A referendum that tied certain debt financing to the Carroll Recreation Center for modernization of any sort — a rerun of last week’s failed vote on a $13.38 million project or a scaled-down plan — could not take place until September 2021 at the earliest, and more likely would come on the November 2021 general city election ballot, city officials say.
City Manager Mike Pogge-Weaver said the city has an advisory from its bond advisors saying another Rec Center vote is not legally allowable in March of 2021, as the spring date falls just days short of the six-month window required by Iowa law for repeat referendums for the same project. The next-available date would be the day after Labor Day in September of 2021, but Pogge-Weaver and others say it would make financial sense to just wait two more months and include the Rec Center on the November 2021 ballot with candidates for council and mayor.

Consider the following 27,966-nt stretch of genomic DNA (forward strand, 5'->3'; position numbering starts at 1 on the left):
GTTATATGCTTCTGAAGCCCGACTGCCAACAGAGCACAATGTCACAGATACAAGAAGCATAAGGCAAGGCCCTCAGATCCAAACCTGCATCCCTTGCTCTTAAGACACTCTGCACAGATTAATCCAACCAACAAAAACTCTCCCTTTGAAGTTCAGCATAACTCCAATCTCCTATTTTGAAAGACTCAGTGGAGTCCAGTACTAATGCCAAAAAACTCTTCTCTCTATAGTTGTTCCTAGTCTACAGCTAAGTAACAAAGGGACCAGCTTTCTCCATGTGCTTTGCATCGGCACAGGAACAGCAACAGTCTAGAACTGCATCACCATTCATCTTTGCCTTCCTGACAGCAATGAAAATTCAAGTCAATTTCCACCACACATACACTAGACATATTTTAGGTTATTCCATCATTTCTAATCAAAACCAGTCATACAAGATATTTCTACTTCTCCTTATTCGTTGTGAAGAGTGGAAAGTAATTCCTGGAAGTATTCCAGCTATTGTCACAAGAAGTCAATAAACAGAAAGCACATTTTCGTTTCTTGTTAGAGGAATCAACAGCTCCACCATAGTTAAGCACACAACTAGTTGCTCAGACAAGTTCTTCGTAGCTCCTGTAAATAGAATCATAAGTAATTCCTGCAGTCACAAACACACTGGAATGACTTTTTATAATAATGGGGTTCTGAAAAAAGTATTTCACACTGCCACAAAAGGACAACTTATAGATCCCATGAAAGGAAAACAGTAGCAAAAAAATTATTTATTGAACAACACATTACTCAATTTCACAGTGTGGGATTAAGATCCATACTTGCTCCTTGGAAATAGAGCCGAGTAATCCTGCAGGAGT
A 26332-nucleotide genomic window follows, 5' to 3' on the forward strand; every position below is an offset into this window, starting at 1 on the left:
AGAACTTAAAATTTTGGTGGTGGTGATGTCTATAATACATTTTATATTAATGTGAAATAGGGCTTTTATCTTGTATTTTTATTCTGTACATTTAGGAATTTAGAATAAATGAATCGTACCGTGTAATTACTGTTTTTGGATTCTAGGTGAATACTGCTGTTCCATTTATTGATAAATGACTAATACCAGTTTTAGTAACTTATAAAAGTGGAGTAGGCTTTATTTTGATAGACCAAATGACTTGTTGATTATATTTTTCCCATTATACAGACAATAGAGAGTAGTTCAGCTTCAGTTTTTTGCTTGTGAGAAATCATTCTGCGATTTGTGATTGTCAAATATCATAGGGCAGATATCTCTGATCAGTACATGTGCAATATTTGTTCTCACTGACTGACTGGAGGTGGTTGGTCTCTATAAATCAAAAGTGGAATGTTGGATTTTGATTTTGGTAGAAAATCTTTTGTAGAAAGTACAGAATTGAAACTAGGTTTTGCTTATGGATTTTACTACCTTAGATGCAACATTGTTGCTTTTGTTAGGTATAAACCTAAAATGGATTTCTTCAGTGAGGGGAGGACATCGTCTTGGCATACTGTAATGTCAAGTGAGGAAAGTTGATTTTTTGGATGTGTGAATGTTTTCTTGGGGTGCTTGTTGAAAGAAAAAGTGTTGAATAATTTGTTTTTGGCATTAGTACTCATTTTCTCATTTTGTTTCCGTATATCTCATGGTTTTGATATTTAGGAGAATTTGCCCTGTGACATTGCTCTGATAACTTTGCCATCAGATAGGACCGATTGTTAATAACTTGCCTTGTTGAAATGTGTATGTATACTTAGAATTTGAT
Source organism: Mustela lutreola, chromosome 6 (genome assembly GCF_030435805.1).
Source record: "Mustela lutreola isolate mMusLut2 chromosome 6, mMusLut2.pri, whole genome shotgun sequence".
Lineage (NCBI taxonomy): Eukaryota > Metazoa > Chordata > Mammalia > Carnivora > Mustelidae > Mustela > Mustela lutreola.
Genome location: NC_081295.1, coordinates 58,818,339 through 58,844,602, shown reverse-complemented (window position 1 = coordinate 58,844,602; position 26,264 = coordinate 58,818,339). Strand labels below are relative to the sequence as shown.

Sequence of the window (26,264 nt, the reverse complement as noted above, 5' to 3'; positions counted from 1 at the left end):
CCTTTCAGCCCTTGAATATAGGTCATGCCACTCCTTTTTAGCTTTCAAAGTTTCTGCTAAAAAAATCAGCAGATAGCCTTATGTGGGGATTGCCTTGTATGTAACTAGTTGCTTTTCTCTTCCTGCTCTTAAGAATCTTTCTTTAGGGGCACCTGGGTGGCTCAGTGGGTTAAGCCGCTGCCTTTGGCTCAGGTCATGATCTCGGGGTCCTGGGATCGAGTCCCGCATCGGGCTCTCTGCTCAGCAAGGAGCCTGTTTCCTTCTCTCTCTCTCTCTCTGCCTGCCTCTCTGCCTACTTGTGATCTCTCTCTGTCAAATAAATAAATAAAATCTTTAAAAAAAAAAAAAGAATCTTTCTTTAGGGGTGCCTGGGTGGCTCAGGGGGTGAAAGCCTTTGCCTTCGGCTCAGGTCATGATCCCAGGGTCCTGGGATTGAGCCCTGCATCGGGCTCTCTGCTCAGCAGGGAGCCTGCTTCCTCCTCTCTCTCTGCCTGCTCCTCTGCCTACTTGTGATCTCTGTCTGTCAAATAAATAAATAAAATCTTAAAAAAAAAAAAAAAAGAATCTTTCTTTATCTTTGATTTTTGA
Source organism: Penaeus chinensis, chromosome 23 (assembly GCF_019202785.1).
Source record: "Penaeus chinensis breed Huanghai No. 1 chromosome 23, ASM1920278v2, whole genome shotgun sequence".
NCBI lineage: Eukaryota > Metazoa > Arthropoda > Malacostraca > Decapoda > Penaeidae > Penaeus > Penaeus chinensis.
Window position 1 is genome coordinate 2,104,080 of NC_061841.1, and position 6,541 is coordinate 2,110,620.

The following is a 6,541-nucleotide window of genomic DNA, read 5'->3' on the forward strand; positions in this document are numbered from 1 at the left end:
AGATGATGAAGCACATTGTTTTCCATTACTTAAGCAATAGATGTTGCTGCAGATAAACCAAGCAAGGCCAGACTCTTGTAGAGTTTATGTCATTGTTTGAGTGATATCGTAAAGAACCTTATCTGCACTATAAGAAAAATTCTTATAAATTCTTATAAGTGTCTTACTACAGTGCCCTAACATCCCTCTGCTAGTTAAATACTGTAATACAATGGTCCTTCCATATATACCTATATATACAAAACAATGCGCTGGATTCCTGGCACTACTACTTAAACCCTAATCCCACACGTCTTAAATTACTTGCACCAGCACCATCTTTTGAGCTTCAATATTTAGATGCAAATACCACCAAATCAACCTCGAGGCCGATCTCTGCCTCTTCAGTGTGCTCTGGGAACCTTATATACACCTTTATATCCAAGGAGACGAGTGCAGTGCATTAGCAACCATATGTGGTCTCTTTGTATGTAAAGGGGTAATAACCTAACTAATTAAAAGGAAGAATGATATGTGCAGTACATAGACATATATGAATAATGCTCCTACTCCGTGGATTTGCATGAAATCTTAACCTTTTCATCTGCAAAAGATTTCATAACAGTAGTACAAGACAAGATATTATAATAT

But what shape any second Rec Center referendum would take remains unknown.
“The council needs to visit the topic and set out the next steps for the project,” Pogge-Weaver said.
Councilwoman Carolyn Siemann, saying the pandemic doesn’t provide a true picture for community demand for a project that could last for 50 years, wants to see a post-COVID-19 vote on the same plan, one that garnered only 45 percent at the polls. Sixty percent is needed for passage of such referendums.
A modernized Rec Center, under the plan that failed Sept. 8, would have featured an expanded gymnasium with an indoor elevated walking track, the most-requested addition in the building for years in local surveys, and an expansion of the pool and revamping of locker rooms and other elements.
Councilman Mike Kots opposed the plan, saying he wants to see more modest improvements at the Rec Center.
And other views are likely to emerge publicly as the council and staff hold an annual strategic planning session Oct. 15, in which the Rec Center will be a high priority topic. That session will be held at City Hall from 4 to 8:30 p.m. and is open to the public.
“That’s when the council will make some decisions,” Pogge-Weaver said.